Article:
Front Psychiatry. 2022 Oct 17;13:1027907. doi: 10.3389/fpsyt.2022.1027907. eCollection 2022.
BACKGROUND: Parkinson’s disease (PD) is a chronic neurodegenerative disorder characterized by bradykinesia, tremor, and rigidity among other symptoms. With a 70% cumulative prevalence of dementia in PD, cognitive impairment and neuropsychiatric symptoms are frequent.
MATERIALS AND METHODS: In this study, we looked at anatomical brain differences between groups of patients and controls. A total of 138 people with PD were compared to 64 age-matched healthy people using voxel-based morphometry (VBM). VBM is a fully automated technique that allows for the identification of regional differences in gray matter (GM), white matter (WM), and cerebrospinal fluid (CSF) allowing for an objective comparison of brains of different groups of people. We used statistical parametric mapping for image processing and statistical analysis.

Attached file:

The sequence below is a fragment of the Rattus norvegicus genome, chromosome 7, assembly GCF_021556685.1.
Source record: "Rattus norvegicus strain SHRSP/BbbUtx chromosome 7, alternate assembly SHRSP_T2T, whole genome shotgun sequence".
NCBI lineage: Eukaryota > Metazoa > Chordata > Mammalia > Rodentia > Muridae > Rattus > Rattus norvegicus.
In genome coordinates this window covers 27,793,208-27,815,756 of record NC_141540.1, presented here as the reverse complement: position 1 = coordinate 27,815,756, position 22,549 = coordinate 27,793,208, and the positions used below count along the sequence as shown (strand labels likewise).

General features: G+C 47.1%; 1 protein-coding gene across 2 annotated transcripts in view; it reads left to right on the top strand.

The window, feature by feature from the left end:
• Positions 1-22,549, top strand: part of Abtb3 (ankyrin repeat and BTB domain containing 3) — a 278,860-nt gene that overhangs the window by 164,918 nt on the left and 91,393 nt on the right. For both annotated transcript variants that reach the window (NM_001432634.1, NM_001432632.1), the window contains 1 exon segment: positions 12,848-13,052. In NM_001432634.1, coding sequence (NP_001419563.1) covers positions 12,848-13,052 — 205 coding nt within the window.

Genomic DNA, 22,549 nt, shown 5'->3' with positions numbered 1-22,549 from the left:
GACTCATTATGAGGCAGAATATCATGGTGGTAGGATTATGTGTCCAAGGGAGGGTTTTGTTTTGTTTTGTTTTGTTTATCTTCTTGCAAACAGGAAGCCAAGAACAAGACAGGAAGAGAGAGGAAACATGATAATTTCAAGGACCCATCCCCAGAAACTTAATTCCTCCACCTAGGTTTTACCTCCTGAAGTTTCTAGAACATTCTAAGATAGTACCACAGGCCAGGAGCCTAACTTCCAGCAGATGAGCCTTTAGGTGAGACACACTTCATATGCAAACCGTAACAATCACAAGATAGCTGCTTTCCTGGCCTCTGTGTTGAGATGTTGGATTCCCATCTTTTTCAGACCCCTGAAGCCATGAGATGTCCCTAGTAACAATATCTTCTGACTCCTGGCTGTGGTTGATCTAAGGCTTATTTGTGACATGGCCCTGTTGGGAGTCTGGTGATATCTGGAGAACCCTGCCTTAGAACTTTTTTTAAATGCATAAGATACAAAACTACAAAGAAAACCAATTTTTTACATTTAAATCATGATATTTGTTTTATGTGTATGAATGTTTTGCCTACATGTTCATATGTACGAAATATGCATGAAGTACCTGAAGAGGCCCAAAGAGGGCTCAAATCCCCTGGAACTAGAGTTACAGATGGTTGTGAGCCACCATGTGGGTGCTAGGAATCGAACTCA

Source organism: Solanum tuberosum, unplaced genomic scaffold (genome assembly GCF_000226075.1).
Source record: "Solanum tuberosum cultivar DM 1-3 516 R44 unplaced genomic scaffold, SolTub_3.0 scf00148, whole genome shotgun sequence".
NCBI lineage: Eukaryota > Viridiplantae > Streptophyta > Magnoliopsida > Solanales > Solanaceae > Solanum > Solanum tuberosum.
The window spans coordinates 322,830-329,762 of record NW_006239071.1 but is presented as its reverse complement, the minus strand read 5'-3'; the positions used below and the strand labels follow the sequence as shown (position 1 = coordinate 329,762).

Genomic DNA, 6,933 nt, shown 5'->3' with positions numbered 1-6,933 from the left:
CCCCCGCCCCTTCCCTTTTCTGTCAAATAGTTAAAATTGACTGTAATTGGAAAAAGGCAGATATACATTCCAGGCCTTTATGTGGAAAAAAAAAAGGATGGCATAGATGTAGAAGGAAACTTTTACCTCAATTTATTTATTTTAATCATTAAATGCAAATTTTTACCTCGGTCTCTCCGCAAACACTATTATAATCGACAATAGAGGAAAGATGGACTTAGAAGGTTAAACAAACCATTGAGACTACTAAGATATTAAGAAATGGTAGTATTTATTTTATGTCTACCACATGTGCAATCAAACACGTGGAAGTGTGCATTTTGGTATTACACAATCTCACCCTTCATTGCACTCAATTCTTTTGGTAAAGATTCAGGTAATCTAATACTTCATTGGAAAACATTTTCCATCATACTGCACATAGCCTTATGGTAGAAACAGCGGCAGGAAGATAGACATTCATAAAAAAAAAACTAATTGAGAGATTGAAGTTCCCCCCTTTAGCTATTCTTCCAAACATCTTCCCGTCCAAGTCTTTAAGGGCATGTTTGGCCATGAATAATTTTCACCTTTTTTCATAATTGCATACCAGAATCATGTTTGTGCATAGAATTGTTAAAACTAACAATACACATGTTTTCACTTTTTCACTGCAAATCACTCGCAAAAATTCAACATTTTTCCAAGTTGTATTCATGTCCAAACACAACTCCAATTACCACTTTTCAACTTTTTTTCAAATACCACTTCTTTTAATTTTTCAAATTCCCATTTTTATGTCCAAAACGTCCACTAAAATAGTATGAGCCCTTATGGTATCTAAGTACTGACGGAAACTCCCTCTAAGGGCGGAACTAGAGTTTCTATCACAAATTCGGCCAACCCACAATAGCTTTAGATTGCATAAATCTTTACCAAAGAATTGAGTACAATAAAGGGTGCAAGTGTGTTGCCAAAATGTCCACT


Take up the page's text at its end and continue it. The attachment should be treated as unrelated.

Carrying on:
RESULTS: In comparison to controls, PD patients had lower GM volumes in the left middle cingulate, left lingual gyrus, right calcarine and left fusiform gyrus, also PD patients indicated lower WM volumes in the right middle cingulate, left lingual gyrus, right calcarine, and left inferior occipital gyrus. Moreover, PD patients group demonstrated higher CSF in the left caudate compared to the controls.
CONCLUSION: Physical fragility and cognitive impairments in PD may be detected more easily if anatomical abnormalities to the cingulate gyrus, occipital lobe and the level of CSF in the caudate are identified. Thus, our findings shed light on the role of the brain in PD and may aid in a better understanding of the events that occur in PD patients.